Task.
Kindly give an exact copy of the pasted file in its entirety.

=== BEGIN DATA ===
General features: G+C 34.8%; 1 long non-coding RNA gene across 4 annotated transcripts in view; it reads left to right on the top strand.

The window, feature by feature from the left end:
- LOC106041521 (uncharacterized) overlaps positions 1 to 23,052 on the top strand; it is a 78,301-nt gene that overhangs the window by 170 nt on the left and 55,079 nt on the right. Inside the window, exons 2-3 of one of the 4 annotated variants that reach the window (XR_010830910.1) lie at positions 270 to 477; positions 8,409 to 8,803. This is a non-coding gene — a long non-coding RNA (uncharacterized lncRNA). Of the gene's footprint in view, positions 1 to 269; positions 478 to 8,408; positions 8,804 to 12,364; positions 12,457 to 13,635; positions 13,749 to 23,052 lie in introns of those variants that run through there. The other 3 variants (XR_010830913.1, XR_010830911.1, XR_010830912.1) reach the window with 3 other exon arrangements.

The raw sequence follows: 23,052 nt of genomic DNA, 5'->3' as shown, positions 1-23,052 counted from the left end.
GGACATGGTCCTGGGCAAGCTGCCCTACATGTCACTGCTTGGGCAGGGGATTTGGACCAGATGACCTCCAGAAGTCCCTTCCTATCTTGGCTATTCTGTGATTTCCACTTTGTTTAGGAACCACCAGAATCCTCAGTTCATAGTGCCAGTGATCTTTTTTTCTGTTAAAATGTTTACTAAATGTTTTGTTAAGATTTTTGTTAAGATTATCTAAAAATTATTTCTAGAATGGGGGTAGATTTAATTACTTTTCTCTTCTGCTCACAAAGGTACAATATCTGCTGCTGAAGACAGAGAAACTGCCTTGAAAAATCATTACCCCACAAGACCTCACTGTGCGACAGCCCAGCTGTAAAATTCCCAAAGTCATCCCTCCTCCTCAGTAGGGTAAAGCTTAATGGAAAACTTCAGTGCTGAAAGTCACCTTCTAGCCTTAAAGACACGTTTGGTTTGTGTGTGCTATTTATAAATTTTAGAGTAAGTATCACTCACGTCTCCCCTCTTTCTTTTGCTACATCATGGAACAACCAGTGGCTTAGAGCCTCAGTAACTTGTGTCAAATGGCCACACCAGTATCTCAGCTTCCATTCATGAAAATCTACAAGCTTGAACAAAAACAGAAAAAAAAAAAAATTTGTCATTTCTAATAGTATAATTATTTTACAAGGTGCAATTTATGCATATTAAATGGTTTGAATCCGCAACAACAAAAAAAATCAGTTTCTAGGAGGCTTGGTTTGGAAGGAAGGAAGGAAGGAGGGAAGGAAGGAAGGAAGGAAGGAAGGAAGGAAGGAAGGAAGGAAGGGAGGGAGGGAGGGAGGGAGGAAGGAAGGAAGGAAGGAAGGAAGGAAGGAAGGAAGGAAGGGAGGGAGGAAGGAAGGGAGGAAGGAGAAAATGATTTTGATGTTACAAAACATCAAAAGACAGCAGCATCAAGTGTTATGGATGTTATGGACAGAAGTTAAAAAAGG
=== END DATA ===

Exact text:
General features: G+C 34.8%; 1 long non-coding RNA gene across 4 annotated transcripts in view; it reads left to right on the top strand.

The window, feature by feature from the left end:
- LOC106041521 (uncharacterized) overlaps positions 1 to 23,052 on the top strand; it is a 78,301-nt gene that overhangs the window by 170 nt on the left and 55,079 nt on the right. Inside the window, exons 2-3 of one of the 4 annotated variants that reach the window (XR_010830910.1) lie at positions 270 to 477; positions 8,409 to 8,803. This is a non-coding gene — a long non-coding RNA (uncharacterized lncRNA). Of the gene's footprint in view, positions 1 to 269; positions 478 to 8,408; positions 8,804 to 12,364; positions 12,457 to 13,635; positions 13,749 to 23,052 lie in introns of those variants that run through there. The other 3 variants (XR_010830913.1, XR_010830911.1, XR_010830912.1) reach the window with 3 other exon arrangements.

The raw sequence follows: 23,052 nt of genomic DNA, 5'->3' as shown, positions 1-23,052 counted from the left end.
GGACATGGTCCTGGGCAAGCTGCCCTACATGTCACTGCTTGGGCAGGGGATTTGGACCAGATGACCTCCAGAAGTCCCTTCCTATCTTGGCTATTCTGTGATTTCCACTTTGTTTAGGAACCACCAGAATCCTCAGTTCATAGTGCCAGTGATCTTTTTTTCTGTTAAAATGTTTACTAAATGTTTTGTTAAGATTTTTGTTAAGATTATCTAAAAATTATTTCTAGAATGGGGGTAGATTTAATTACTTTTCTCTTCTGCTCACAAAGGTACAATATCTGCTGCTGAAGACAGAGAAACTGCCTTGAAAAATCATTACCCCACAAGACCTCACTGTGCGACAGCCCAGCTGTAAAATTCCCAAAGTCATCCCTCCTCCTCAGTAGGGTAAAGCTTAATGGAAAACTTCAGTGCTGAAAGTCACCTTCTAGCCTTAAAGACACGTTTGGTTTGTGTGTGCTATTTATAAATTTTAGAGTAAGTATCACTCACGTCTCCCCTCTTTCTTTTGCTACATCATGGAACAACCAGTGGCTTAGAGCCTCAGTAACTTGTGTCAAATGGCCACACCAGTATCTCAGCTTCCATTCATGAAAATCTACAAGCTTGAACAAAAACAGAAAAAAAAAAAAATTTGTCATTTCTAATAGTATAATTATTTTACAAGGTGCAATTTATGCATATTAAATGGTTTGAATCCGCAACAACAAAAAAAATCAGTTTCTAGGAGGCTTGGTTTGGAAGGAAGGAAGGAAGGAGGGAAGGAAGGAAGGAAGGAAGGAAGGAAGGAAGGAAGGAAGGAAGGGAGGGAGGGAGGGAGGGAGGAAGGAAGGAAGGAAGGAAGGAAGGAAGGAAGGAAGGAAGGGAGGGAGGAAGGAAGGGAGGAAGGAGAAAATGATTTTGATGTTACAAAACATCAAAAGACAGCAGCATCAAGTGTTATGGATGTTATGGACAGAAGTTAAAAAAGG